How can a man entangled in the dangerous crimes of smuggling, so engrossed with his past love that he lost her, and shed his own blood due to a misunderstanding ever be forgiven? In other words, should he be condoned for his acts, or should he forever be in Hell and forgotten? One might acknowledge the fact that this man's past, behavior, and intentions are unknown, therefore standing in either a positive or neutral view. Another might add that sins can never be forgiven, no matter what reasons had caused them, leaning toward a negative standpoint. Jay Gatsby, a character in F. Scott Fitzgerald’s novel The Great Gatsby, is much like the preceding man described, having faced the shame and committing the same dishonorable acts, and is often criticized by those in a negative standpoint. However, within the text, Nick Carraway, the narrator of the novel, plainly states, “Gatsby turned out all right at the end” (6). Nick knew all about the immoral deeds Gatsby had carried out, so how could Nick make this claim in honor of a dead man? The answer is quite simple: Nick realized Gatsby’s incorruptible dream was the most admirable feat out of all the characters in the book, something that not only made Gatsby respectable to Nick, but great.
Nick is the traditional realist, the only character with personal integrity. Nick has encountered many dreamers who have sought him as a confidant to their “intimate revelations” (6) and “secret griefs” (5) chiefly because of his nature to bras a tolerant good listener. After those encounters, he finds that these consultation of secrets “are usually plagiaristic and marred by obvious suppressions,” wanting “no more riotous excursions with privileged glimpses into the human heart” (6). Nick realizes all their secrets and dreams revolved around climbing the ladder of social status, obtaining money, and achieving fame, and he becomes “confused and [a] little disgusted” (24). Essentially, this exposure to the hungry pursuing led Nick to not seek out these extravagantly greedy dreams but to work hard enough in the bond business to humbly live in New York.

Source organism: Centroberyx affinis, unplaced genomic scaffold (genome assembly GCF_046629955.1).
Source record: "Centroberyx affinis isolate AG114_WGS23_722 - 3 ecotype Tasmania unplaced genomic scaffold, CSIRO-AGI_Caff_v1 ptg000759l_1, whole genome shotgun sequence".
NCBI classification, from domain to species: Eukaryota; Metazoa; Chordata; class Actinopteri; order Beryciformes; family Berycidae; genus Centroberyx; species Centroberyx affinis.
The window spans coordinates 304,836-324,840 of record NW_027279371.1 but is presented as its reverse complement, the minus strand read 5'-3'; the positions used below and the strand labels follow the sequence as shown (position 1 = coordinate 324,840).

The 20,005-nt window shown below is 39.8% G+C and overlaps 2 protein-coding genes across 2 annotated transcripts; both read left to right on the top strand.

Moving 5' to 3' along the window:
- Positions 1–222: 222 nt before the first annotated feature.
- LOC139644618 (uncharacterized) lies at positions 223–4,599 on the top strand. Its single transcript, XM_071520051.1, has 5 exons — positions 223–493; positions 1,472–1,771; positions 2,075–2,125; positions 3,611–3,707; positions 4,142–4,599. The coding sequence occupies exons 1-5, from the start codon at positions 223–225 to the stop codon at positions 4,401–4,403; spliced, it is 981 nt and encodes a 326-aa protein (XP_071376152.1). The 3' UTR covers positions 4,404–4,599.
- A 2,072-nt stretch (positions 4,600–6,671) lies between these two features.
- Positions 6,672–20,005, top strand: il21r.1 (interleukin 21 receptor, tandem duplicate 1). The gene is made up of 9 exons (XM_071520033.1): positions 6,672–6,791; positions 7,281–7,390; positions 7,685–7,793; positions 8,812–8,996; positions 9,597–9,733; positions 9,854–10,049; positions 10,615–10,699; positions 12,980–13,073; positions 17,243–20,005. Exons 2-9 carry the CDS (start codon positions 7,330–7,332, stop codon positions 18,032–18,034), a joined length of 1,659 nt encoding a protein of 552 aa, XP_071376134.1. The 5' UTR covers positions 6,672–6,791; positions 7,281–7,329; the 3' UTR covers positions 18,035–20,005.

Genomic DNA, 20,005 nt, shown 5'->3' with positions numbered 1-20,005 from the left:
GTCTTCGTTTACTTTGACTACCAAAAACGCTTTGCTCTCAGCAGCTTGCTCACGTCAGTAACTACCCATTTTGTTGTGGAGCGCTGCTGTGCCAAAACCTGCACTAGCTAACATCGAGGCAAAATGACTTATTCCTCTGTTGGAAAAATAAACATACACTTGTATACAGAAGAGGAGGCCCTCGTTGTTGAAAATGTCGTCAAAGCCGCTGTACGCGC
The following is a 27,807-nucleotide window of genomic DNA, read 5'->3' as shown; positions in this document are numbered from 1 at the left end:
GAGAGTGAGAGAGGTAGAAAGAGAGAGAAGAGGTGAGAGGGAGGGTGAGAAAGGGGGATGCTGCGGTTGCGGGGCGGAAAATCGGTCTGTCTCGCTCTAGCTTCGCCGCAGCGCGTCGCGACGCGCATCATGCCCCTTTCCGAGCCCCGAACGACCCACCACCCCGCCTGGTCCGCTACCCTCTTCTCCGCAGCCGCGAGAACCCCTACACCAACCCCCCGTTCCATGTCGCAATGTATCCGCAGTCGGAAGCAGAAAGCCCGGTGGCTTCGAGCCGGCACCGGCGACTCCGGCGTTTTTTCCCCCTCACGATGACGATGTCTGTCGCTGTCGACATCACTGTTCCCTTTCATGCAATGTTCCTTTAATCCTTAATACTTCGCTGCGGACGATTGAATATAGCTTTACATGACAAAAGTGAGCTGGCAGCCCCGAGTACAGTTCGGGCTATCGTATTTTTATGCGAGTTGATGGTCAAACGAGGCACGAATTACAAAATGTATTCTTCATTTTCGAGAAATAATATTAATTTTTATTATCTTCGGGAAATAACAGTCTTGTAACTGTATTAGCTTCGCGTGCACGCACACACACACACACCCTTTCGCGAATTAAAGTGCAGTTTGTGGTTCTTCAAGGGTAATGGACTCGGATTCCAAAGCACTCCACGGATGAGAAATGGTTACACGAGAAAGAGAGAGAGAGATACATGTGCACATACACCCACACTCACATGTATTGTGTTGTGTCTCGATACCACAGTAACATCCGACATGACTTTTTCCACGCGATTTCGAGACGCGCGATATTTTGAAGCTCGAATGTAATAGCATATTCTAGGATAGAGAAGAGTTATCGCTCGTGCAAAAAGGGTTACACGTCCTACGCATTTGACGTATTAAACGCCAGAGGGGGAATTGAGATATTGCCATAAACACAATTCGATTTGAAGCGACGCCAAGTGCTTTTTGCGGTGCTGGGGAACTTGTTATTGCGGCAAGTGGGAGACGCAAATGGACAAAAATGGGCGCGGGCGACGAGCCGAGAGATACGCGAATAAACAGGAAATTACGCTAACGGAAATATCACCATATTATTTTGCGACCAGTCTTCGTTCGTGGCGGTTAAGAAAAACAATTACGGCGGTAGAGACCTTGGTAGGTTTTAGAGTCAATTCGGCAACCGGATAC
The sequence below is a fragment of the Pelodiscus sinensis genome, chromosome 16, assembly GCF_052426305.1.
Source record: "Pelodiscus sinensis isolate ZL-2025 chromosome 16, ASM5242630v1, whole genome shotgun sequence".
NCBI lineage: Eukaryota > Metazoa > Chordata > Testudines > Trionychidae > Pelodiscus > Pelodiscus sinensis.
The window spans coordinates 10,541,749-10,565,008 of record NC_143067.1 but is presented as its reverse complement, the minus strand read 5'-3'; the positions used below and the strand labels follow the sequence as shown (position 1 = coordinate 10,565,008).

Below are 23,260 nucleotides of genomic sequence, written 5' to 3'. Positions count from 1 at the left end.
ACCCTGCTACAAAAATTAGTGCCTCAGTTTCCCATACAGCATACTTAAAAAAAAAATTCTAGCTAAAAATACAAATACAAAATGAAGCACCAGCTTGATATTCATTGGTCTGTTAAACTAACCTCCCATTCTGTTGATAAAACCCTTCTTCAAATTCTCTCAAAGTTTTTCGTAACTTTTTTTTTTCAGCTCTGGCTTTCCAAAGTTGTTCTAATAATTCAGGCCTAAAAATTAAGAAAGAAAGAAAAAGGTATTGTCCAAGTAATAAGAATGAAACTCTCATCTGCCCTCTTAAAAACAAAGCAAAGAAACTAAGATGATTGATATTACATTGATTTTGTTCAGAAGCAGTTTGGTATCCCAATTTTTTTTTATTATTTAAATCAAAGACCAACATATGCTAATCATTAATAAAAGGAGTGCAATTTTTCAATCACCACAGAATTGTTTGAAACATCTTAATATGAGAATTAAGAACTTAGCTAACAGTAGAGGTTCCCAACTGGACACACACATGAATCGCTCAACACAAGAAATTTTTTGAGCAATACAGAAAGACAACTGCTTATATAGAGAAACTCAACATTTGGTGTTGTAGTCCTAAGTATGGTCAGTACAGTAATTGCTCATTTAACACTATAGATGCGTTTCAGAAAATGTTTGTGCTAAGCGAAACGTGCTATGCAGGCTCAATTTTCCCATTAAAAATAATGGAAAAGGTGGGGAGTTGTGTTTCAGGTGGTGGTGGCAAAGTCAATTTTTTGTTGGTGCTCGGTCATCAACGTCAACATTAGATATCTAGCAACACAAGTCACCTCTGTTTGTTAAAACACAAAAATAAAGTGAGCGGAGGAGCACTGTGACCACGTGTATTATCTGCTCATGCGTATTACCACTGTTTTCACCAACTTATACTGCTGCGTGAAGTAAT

Nick is content with his average life until he meets his polar opposite, Jay Gatsby, at one of his parties. Though believing Gatsby is another contemptible, iconic dreamer of the Jazz Age, Nick is utterly drawn to Gatsby’s enriching charisma and charm:
He smiled understandingly—much more than understandingly. It was one of those rare smiles with a quality of eternal reassurance in it, that you may come across four or five times in life. It faced—or seemed to face—the whole external world for an instant, and then concentrated on you with an irresistible prejudice in your favor. It understood you just so far as you wanted to be understood, believed you as you would like to believe in yourself and assured you that it had precisely the impression of you that, at your best, you hoped to convey. (52-53)
With this meeting, Nick's innocence slowly diminishes, igniting an internal...